“Which arguments are for the sake of Heaven? Those of Hillel and Shamai. Which arguments are not for the sake of Heaven? Those of Korah and his company.” (Abot, 5:17)
As if last week’s debacle with the spies was not catastrophic enough, this week things get worse as Moshe and Aharon are faced with a coup that threatens to rip apart any remaining cohesiveness of the fledgling nation. Korah, a close cousin of Moshe and Aharon, accuses the two brothers of monopolizing the power over the people and of limiting the priestly status (kehuna) to their own family. Our sages see the conflict of Korah and company against Moshe and Aharon as the paradigm of destructive dispute. The hakhamim advise us to stay away from Korah-type quarrels, warning that although the earth may not swallow us as it did Korah, we will, nonetheless, find ourselves on a condemned path of life.
But not all arguments are destructive. Some conflicts are an essential part of learning and can be eternally valuable. It is not always easy, though, to detect which are productive and which are damaging. What signs can we look for to determine which is which?
One feature of wholesome arguments is that they serve to advance our understanding and knowledge. Opportunities are presented for each side to further refine, strengthen and defend its position in response to refuted points. In this vein, argument becomes essential to wisdom, understanding and the development of ideas. The dialectics of Hillel and Shamai are recognized by the sages to be of this class. With Hillel and Shamai, it was not a question of who was right, but rather, what elements of the issue must be clarified? How does the other person’s argument conflict my own position? And what defense – if any – must I employ to maintain my idea? None of the differences in their discussion were personal.
And for all the arguments over whether certain containers were “pure” or “impure,” there was no hesitation on the part of either group from using [containers that] the other group would use…This teaches you how they treated one another with love and fellowship, in keeping with the words, You shall love the truth and the peace…(Zekharia, 8:19)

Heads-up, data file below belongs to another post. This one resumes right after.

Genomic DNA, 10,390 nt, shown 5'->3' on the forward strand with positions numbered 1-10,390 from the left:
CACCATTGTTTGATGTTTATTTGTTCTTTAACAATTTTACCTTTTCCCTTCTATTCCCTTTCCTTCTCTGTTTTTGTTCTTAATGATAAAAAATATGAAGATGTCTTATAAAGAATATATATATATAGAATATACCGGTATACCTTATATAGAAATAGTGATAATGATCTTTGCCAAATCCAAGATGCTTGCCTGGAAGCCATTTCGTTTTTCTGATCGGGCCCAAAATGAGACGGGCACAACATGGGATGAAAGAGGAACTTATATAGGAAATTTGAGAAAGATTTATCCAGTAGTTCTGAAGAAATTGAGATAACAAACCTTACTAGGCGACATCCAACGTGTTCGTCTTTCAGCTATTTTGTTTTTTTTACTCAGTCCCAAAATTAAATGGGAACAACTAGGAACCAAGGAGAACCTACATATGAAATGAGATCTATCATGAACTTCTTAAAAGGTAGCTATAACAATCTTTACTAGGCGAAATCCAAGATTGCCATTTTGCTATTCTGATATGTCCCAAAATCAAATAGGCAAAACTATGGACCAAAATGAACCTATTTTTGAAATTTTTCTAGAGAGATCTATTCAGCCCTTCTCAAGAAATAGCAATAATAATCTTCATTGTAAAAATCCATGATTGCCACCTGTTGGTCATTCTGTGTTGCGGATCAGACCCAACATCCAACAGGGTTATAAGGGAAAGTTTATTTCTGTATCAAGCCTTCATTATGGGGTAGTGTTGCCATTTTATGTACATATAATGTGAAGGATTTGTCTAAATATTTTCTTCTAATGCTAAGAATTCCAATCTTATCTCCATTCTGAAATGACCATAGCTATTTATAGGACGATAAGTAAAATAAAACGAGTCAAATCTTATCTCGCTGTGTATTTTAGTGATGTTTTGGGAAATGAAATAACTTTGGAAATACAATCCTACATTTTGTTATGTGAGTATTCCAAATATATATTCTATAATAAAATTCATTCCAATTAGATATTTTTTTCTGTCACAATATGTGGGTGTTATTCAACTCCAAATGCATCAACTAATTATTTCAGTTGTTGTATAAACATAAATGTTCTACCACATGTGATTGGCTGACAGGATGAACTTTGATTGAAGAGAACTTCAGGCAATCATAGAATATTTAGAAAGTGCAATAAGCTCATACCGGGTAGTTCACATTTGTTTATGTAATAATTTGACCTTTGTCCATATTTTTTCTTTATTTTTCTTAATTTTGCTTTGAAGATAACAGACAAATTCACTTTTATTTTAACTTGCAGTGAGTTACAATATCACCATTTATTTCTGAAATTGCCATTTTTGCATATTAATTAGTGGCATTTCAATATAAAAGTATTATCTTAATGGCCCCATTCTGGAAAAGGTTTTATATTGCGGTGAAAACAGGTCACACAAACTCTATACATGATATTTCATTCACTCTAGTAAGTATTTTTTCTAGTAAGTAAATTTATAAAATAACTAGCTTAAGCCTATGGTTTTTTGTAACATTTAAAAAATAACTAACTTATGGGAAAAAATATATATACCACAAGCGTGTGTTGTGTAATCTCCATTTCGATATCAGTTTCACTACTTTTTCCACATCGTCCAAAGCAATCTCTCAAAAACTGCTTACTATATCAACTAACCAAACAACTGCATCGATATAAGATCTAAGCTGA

In these instances, where the goal is not to triumph but rather to discover and elucidate realities, argument happens with respect. The opponents often develop a love for one another, recognizing that their arguments provide each other’s ideas with strength and validity. This is highlighted in Talmud (Baba Metsia, 84a) with the loss of Ribbi Yohanan’s famous study opponent, Resh Lakish.
Resh Lakish died, and Ribbi Yohanan ached for him exceedingly. Said the Sages, “Who can we send to him [to take Resh Lakish’s place] and bring him some comfort? Let’s send Ribbi Elazar ben Pedat who is brilliantly knowledgeable.”
[Ribbi Elazar] went, and sat before Ribbi Yohanan. Everything that Ribbi Yohanan said, he would respond with a source to prove R. Yohanan right.
Ribbi Yohanan cried. “You are supposed to be like Resh Lakish!? Why, Resh Lakish would respond to everything I said with twenty-four objections and challenges, I would have to respond with twenty-four counters, and the concepts would keep broadening! All you can come up with is ‘I can prove your contention!’ You think I don’t know myself what is correct about what I am saying?”
What then, was wrong with Korah? Why did his argument cause such strife? His words seemed so simple and innocent: “All of the community is sanctified and God is within them.” Innocent on the surface, perhaps. But as Moshe hears the words coming from Korah’s lips, he knows that Korah threatens to tear the strength and stability of the nation asunder. Korah exposed his hatred for the broadening that comes from the unique differences that are the beauty of Creation. Moshe heard Korah claiming that the detail was unimportant, the individual meaningless. Instead of seeing the beauty in all of the different aspects of Yisrael, Korah saw only one thing – Korah. Detail to him was unimportant, and thus, so was reality. Korah was not interested in enrichment and definition. He sought only to assert his opinion no matter what the outcome, even if it meant death and destruction.
We have all known such arguments and, unfortunately, similar people. The people who are involved in Korah-type conflicts will never truly listen to the opinion or vision of the other side. They will yell and scream – or better – refuse to discuss at all (16:12). Such arguments rip away at the fabric of Creation, threatening isolation and destruction.
How indeed, can we know the difference? We can ask ourselves some questions. Is there genuine interest in understanding the opinion of the oponent? Is there maintenance of respect for the dialectic and those involved? Is there a joy in uniqueness? If there is, it is a dispute that is the life-blood of learning and discovery. If there isn’t, step back. You wouldn’t want to fall in like Korah!
Shabbat Shalom to you all,
Rabbi Joseph Dweck